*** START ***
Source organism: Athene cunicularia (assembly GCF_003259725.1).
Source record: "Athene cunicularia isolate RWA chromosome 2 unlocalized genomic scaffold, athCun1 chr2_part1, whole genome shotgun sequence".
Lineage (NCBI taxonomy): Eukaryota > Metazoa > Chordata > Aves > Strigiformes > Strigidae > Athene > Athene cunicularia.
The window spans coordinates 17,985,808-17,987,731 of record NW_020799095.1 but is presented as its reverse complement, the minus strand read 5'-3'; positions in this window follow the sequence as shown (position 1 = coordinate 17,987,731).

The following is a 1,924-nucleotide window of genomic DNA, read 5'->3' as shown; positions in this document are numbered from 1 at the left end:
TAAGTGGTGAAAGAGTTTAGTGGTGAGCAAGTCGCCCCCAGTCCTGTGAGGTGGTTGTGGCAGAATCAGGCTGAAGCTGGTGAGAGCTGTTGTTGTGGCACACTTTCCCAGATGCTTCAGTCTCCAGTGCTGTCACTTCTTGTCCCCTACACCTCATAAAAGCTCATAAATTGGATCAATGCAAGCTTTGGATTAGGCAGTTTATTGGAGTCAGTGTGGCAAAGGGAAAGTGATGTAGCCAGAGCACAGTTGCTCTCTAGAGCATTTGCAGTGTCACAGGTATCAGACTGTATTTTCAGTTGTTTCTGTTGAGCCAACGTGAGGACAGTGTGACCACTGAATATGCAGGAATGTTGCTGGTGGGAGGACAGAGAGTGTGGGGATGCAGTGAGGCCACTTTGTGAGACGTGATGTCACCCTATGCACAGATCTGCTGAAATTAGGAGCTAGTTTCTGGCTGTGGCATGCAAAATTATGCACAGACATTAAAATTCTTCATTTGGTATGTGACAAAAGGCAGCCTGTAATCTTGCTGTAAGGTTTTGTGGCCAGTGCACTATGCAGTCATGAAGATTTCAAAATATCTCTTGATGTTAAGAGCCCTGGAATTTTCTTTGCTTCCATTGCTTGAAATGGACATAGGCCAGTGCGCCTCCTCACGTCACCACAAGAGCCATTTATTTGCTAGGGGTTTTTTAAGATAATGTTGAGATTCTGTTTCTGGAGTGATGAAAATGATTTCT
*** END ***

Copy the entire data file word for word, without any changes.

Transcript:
Source organism: Athene cunicularia (assembly GCF_003259725.1).
Source record: "Athene cunicularia isolate RWA chromosome 2 unlocalized genomic scaffold, athCun1 chr2_part1, whole genome shotgun sequence".
Lineage (NCBI taxonomy): Eukaryota > Metazoa > Chordata > Aves > Strigiformes > Strigidae > Athene > Athene cunicularia.
The window spans coordinates 17,985,808-17,987,731 of record NW_020799095.1 but is presented as its reverse complement, the minus strand read 5'-3'; positions in this window follow the sequence as shown (position 1 = coordinate 17,987,731).

The following is a 1,924-nucleotide window of genomic DNA, read 5'->3' as shown; positions in this document are numbered from 1 at the left end:
TAAGTGGTGAAAGAGTTTAGTGGTGAGCAAGTCGCCCCCAGTCCTGTGAGGTGGTTGTGGCAGAATCAGGCTGAAGCTGGTGAGAGCTGTTGTTGTGGCACACTTTCCCAGATGCTTCAGTCTCCAGTGCTGTCACTTCTTGTCCCCTACACCTCATAAAAGCTCATAAATTGGATCAATGCAAGCTTTGGATTAGGCAGTTTATTGGAGTCAGTGTGGCAAAGGGAAAGTGATGTAGCCAGAGCACAGTTGCTCTCTAGAGCATTTGCAGTGTCACAGGTATCAGACTGTATTTTCAGTTGTTTCTGTTGAGCCAACGTGAGGACAGTGTGACCACTGAATATGCAGGAATGTTGCTGGTGGGAGGACAGAGAGTGTGGGGATGCAGTGAGGCCACTTTGTGAGACGTGATGTCACCCTATGCACAGATCTGCTGAAATTAGGAGCTAGTTTCTGGCTGTGGCATGCAAAATTATGCACAGACATTAAAATTCTTCATTTGGTATGTGACAAAAGGCAGCCTGTAATCTTGCTGTAAGGTTTTGTGGCCAGTGCACTATGCAGTCATGAAGATTTCAAAATATCTCTTGATGTTAAGAGCCCTGGAATTTTCTTTGCTTCCATTGCTTGAAATGGACATAGGCCAGTGCGCCTCCTCACGTCACCACAAGAGCCATTTATTTGCTAGGGGTTTTTTAAGATAATGTTGAGATTCTGTTTCTGGAGTGATGAAAATGATTTCT